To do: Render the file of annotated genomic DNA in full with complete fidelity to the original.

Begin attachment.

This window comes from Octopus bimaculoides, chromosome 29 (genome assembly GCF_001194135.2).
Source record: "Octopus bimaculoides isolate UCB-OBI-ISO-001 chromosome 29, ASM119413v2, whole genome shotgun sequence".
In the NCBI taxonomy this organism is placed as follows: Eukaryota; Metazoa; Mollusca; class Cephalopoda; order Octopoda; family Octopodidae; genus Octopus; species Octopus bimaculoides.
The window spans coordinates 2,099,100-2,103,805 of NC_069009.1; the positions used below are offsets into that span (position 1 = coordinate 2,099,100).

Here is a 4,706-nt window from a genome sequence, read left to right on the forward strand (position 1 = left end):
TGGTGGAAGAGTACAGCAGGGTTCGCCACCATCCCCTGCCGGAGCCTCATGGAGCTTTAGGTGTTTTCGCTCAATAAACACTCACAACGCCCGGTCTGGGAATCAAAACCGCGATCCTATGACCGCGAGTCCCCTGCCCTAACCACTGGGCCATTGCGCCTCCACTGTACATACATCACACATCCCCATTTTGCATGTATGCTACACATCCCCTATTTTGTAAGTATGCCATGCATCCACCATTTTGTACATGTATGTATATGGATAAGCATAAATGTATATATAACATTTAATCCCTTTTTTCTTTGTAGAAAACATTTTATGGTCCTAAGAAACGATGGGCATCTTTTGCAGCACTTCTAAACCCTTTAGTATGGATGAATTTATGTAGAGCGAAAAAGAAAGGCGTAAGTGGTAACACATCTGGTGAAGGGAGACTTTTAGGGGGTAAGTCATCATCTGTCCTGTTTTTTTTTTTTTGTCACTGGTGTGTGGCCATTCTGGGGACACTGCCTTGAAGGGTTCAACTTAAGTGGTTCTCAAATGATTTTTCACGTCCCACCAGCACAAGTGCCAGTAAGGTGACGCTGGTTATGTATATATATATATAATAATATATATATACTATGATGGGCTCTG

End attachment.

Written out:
This window comes from Octopus bimaculoides, chromosome 29 (genome assembly GCF_001194135.2).
Source record: "Octopus bimaculoides isolate UCB-OBI-ISO-001 chromosome 29, ASM119413v2, whole genome shotgun sequence".
In the NCBI taxonomy this organism is placed as follows: Eukaryota; Metazoa; Mollusca; class Cephalopoda; order Octopoda; family Octopodidae; genus Octopus; species Octopus bimaculoides.
The window spans coordinates 2,099,100-2,103,805 of NC_069009.1; the positions used below are offsets into that span (position 1 = coordinate 2,099,100).

Here is a 4,706-nt window from a genome sequence, read left to right on the forward strand (position 1 = left end):
TGGTGGAAGAGTACAGCAGGGTTCGCCACCATCCCCTGCCGGAGCCTCATGGAGCTTTAGGTGTTTTCGCTCAATAAACACTCACAACGCCCGGTCTGGGAATCAAAACCGCGATCCTATGACCGCGAGTCCCCTGCCCTAACCACTGGGCCATTGCGCCTCCACTGTACATACATCACACATCCCCATTTTGCATGTATGCTACACATCCCCTATTTTGTAAGTATGCCATGCATCCACCATTTTGTACATGTATGTATATGGATAAGCATAAATGTATATATAACATTTAATCCCTTTTTTCTTTGTAGAAAACATTTTATGGTCCTAAGAAACGATGGGCATCTTTTGCAGCACTTCTAAACCCTTTAGTATGGATGAATTTATGTAGAGCGAAAAAGAAAGGCGTAAGTGGTAACACATCTGGTGAAGGGAGACTTTTAGGGGGTAAGTCATCATCTGTCCTGTTTTTTTTTTTTTGTCACTGGTGTGTGGCCATTCTGGGGACACTGCCTTGAAGGGTTCAACTTAAGTGGTTCTCAAATGATTTTTCACGTCCCACCAGCACAAGTGCCAGTAAGGTGACGCTGGTTATGTATATATATATATAATAATATATATATACTATGATGGGCTCTG